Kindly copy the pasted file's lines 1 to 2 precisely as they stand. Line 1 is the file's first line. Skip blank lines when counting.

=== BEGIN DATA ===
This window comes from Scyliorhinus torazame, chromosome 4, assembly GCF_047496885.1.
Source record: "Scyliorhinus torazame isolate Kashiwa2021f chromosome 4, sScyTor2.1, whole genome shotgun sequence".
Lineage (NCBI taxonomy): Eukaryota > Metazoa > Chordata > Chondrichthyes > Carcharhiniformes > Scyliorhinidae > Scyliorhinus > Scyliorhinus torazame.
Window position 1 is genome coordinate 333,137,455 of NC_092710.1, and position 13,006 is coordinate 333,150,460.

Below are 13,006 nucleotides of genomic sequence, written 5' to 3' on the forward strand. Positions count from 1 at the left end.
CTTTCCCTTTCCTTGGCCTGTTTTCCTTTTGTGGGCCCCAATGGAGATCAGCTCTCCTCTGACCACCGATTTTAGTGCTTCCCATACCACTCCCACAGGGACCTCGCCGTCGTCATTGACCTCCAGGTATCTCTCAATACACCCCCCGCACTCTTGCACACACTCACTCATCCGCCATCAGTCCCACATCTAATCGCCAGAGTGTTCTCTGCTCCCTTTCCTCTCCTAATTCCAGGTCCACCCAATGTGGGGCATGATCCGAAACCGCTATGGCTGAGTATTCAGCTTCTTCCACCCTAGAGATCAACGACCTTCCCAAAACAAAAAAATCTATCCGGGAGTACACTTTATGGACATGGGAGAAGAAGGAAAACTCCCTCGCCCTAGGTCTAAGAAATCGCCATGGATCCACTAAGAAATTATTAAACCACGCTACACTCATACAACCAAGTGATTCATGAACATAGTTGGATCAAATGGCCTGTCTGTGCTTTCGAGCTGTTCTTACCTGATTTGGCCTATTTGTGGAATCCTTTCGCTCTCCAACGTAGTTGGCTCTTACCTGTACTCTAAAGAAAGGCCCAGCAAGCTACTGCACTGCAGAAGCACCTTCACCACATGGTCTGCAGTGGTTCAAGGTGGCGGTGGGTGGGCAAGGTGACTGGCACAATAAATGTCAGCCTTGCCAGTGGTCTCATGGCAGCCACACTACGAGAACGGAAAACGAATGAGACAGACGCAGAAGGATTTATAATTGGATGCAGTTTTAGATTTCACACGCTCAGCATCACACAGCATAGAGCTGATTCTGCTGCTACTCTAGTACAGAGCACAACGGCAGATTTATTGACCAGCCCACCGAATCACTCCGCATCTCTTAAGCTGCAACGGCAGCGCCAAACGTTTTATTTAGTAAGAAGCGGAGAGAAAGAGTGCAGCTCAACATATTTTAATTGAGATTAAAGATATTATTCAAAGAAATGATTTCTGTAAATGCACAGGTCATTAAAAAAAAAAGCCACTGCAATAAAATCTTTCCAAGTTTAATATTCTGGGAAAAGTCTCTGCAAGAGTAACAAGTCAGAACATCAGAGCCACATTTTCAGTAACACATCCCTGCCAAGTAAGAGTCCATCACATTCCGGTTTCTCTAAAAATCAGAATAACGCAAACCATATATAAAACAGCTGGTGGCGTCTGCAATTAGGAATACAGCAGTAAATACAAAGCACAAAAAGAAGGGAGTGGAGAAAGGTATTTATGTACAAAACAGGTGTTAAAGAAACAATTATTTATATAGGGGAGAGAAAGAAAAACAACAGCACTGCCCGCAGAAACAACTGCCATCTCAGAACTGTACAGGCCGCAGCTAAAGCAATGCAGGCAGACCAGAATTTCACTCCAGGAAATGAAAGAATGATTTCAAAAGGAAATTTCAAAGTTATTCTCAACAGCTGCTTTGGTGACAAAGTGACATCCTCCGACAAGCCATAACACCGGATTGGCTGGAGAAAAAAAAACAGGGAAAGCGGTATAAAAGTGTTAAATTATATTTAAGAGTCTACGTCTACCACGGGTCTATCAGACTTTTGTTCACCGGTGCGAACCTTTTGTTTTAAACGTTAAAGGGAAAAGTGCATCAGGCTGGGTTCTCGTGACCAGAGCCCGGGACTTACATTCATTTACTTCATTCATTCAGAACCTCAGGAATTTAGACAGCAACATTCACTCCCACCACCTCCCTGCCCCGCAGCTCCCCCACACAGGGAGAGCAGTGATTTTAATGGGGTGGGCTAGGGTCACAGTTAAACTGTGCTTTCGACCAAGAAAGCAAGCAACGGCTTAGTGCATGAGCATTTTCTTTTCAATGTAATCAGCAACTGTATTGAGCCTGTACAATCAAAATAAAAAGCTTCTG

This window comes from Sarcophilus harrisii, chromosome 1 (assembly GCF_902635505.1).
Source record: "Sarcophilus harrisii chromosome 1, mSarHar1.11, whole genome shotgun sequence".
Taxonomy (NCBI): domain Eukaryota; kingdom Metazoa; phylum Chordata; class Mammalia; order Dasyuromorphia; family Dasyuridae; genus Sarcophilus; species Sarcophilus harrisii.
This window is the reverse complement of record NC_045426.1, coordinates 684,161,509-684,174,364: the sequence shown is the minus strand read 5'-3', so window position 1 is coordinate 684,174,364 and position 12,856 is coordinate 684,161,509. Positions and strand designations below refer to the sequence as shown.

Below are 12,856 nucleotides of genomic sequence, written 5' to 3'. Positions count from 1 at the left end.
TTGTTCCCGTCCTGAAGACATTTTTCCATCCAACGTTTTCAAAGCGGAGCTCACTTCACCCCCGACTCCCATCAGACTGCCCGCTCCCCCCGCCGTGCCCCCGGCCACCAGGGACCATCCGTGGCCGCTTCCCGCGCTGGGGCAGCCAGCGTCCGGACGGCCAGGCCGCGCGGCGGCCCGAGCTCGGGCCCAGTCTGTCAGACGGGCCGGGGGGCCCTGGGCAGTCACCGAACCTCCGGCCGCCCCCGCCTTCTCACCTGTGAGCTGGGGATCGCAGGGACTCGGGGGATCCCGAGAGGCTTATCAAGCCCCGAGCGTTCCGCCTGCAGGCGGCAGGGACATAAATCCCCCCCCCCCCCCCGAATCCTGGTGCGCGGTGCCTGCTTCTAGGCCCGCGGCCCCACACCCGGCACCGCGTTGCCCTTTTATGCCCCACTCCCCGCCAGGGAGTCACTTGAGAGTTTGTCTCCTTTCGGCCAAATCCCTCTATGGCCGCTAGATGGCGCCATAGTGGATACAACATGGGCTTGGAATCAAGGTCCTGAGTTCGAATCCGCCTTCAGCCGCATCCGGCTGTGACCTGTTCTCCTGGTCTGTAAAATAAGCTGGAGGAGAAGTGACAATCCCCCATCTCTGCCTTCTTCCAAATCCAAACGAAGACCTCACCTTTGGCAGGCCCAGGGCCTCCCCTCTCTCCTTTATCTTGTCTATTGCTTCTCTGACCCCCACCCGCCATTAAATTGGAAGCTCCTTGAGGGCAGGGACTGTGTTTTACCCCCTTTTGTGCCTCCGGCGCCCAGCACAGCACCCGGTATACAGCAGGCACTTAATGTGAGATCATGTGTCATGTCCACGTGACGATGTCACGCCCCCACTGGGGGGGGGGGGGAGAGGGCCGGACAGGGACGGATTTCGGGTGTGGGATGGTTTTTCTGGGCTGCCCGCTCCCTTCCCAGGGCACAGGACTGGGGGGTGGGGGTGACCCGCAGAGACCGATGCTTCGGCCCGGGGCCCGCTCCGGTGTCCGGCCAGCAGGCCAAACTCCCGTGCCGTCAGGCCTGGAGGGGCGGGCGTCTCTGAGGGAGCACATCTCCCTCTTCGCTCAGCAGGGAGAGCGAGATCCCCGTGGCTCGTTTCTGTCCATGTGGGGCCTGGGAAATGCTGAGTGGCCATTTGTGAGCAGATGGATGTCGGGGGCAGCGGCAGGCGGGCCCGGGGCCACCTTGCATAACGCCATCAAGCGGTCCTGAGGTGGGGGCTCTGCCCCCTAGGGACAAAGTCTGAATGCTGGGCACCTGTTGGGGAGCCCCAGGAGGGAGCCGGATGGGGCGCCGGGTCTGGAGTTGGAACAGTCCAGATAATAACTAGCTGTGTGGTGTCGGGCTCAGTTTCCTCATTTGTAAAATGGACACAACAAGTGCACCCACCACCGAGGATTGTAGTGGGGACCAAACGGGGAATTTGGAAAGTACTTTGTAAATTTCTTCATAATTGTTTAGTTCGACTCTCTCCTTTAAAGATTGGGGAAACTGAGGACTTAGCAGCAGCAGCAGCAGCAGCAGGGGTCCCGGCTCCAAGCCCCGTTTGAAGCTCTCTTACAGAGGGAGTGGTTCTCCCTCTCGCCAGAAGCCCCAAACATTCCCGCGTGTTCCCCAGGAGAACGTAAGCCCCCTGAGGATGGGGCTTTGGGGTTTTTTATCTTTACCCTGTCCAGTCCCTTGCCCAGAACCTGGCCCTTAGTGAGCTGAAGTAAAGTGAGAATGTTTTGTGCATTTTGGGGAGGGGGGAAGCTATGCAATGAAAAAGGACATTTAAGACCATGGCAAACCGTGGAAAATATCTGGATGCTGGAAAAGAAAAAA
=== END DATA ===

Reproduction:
This window comes from Scyliorhinus torazame, chromosome 4, assembly GCF_047496885.1.
Source record: "Scyliorhinus torazame isolate Kashiwa2021f chromosome 4, sScyTor2.1, whole genome shotgun sequence".